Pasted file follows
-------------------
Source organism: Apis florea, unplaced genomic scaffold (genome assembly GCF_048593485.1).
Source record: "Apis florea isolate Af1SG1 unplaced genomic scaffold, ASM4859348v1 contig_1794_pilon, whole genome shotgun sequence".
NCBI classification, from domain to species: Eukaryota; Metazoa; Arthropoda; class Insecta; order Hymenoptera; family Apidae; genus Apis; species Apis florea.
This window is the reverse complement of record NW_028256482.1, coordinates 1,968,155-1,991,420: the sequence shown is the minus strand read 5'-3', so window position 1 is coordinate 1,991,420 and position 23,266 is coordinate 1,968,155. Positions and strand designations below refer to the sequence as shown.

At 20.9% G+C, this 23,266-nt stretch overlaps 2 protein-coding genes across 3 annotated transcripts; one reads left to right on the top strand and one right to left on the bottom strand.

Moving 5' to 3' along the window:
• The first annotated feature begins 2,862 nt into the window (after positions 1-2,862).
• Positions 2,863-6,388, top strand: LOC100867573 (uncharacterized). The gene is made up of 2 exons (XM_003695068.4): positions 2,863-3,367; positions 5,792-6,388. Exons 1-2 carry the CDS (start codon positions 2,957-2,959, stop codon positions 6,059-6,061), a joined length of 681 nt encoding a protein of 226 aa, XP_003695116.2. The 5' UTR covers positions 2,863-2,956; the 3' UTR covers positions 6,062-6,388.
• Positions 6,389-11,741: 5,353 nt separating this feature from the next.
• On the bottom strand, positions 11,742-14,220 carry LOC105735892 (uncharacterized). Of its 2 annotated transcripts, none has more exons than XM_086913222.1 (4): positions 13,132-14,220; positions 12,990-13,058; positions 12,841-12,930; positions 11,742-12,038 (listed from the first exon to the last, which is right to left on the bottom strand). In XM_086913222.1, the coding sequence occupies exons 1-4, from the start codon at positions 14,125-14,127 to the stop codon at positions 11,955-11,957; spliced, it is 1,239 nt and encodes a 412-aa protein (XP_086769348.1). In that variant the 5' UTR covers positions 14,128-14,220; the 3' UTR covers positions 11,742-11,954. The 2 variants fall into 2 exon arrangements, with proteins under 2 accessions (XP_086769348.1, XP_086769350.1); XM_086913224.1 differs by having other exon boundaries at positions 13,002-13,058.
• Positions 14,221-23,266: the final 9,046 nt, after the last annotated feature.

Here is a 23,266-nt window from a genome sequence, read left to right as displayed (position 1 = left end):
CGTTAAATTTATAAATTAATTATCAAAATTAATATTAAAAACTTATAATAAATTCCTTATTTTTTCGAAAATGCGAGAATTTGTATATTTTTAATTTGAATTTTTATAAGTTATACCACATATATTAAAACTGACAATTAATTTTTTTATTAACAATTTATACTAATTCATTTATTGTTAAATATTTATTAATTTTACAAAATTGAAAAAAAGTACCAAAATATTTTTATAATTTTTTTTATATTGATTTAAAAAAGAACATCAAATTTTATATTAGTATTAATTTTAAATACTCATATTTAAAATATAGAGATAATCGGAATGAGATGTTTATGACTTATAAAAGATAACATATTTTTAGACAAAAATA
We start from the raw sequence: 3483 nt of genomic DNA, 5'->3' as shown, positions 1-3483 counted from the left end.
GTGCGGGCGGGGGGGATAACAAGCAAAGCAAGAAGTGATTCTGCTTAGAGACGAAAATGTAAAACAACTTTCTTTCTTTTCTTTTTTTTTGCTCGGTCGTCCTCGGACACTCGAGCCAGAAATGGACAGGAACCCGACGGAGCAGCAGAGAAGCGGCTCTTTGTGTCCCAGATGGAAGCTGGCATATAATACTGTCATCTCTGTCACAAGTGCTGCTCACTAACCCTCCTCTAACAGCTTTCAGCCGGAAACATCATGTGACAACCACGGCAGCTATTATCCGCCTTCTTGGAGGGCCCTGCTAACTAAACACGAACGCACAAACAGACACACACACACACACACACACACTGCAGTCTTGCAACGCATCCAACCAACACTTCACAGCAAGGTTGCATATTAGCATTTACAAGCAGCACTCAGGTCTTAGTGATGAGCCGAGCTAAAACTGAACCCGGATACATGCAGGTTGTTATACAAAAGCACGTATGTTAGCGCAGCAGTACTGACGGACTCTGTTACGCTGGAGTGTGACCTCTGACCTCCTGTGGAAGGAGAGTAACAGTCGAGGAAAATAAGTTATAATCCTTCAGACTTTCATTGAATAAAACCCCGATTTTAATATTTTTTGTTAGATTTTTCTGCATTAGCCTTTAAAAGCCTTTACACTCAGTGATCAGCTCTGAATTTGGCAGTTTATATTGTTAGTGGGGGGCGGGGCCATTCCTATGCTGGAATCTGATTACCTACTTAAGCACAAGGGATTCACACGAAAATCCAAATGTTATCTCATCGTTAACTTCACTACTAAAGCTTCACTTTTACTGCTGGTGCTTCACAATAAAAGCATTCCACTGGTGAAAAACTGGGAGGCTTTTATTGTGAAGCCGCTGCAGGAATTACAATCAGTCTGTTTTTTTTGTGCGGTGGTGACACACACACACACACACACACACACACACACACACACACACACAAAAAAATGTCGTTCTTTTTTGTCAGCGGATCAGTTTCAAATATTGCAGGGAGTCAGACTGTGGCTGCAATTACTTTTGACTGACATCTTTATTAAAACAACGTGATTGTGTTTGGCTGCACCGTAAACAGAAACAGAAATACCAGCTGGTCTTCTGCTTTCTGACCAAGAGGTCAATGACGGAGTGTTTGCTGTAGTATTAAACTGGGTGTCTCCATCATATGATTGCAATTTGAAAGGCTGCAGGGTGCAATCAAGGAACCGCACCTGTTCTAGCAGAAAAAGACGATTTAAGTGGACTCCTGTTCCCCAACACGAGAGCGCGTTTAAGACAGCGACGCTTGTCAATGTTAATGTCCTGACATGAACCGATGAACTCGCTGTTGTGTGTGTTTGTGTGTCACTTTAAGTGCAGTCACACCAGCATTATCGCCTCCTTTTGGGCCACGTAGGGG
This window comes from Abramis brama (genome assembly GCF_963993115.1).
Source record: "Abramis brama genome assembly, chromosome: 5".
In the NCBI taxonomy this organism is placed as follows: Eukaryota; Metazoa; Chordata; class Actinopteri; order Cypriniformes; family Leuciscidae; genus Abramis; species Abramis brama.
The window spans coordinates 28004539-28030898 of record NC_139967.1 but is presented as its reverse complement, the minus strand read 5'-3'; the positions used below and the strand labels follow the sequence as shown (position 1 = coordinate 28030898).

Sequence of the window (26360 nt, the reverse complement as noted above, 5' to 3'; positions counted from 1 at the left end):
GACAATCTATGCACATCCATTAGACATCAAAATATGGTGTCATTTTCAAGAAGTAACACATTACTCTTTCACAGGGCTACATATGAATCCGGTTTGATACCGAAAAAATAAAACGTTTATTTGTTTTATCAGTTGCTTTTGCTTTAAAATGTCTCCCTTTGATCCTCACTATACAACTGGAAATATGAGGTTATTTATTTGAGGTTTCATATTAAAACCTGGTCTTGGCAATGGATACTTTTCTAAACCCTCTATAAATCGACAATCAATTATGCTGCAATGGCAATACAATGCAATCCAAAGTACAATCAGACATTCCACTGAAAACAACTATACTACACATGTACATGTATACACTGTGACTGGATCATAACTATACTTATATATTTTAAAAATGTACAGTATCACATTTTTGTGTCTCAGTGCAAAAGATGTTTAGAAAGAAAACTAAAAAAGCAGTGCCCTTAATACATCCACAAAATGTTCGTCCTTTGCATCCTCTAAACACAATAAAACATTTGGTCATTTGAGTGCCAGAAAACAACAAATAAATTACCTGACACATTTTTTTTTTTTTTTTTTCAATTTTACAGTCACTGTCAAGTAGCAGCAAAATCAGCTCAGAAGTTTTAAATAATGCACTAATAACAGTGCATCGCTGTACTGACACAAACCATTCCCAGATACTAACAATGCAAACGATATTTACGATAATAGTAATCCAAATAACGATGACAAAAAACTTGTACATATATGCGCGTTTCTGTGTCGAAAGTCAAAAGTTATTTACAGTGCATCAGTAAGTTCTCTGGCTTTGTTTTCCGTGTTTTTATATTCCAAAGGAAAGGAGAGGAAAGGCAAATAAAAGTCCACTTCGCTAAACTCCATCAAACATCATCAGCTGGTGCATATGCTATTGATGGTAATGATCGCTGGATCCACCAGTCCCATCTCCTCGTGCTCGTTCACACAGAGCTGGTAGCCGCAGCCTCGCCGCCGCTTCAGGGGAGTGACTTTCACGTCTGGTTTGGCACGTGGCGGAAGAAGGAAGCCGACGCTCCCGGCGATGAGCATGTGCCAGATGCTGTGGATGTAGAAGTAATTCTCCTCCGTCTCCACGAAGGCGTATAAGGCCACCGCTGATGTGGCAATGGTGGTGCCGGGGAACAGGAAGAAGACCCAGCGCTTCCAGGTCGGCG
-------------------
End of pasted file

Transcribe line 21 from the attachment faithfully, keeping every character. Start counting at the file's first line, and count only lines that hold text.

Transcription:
GACAATCTATGCACATCCATTAGACATCAAAATATGGTGTCATTTTCAAGAAGTAACACATTACTCTTTCACAGGGCTACATATGAATCCGGTTTGATACCGAAAAAATAAAACGTTTATTTGTTTTATCAGTTGCTTTTGCTTTAAAATGTCTCCCTTTGATCCTCACTATACAACTGGAAATATGAGGTTATTTATTTGAGGTTTCATATTAAAACCTGGTCTTGGCAATGGATACTTTTCTAAACCCTCTATAAATCGACAATCAATTATGCTGCAATGGCAATACAATGCAATCCAAAGTACAATCAGACATTCCACTGAAAACAACTATACTACACATGTACATGTATACACTGTGACTGGATCATAACTATACTTATATATTTTAAAAATGTACAGTATCACATTTTTGTGTCTCAGTGCAAAAGATGTTTAGAAAGAAAACTAAAAAAGCAGTGCCCTTAATACATCCACAAAATGTTCGTCCTTTGCATCCTCTAAACACAATAAAACATTTGGTCATTTGAGTGCCAGAAAACAACAAATAAATTACCTGACACATTTTTTTTTTTTTTTTTTCAATTTTACAGTCACTGTCAAGTAGCAGCAAAATCAGCTCAGAAGTTTTAAATAATGCACTAATAACAGTGCATCGCTGTACTGACACAAACCATTCCCAGATACTAACAATGCAAACGATATTTACGATAATAGTAATCCAAATAACGATGACAAAAAACTTGTACATATATGCGCGTTTCTGTGTCGAAAGTCAAAAGTTATTTACAGTGCATCAGTAAGTTCTCTGGCTTTGTTTTCCGTGTTTTTATATTCCAAAGGAAAGGAGAGGAAAGGCAAATAAAAGTCCACTTCGCTAAACTCCATCAAACATCATCAGCTGGTGCATATGCTATTGATGGTAATGATCGCTGGATCCACCAGTCCCATCTCCTCGTGCTCGTTCACACAGAGCTGGTAGCCGCAGCCTCGCCGCCGCTTCAGGGGAGTGACTTTCACGTCTGGTTTGGCACGTGGCGGAAGAAGGAAGCCGACGCTCCCGGCGATGAGCATGTGCCAGATGCTGTGGATGTAGAAGTAATTCTCCTCCGTCTCCACGAAGGCGTATAAGGCCACCGCTGATGTGGCAATGGTGGTGCCGGGGAACAGGAAGAAGACCCAGCGCTTCCAGGTCGGCG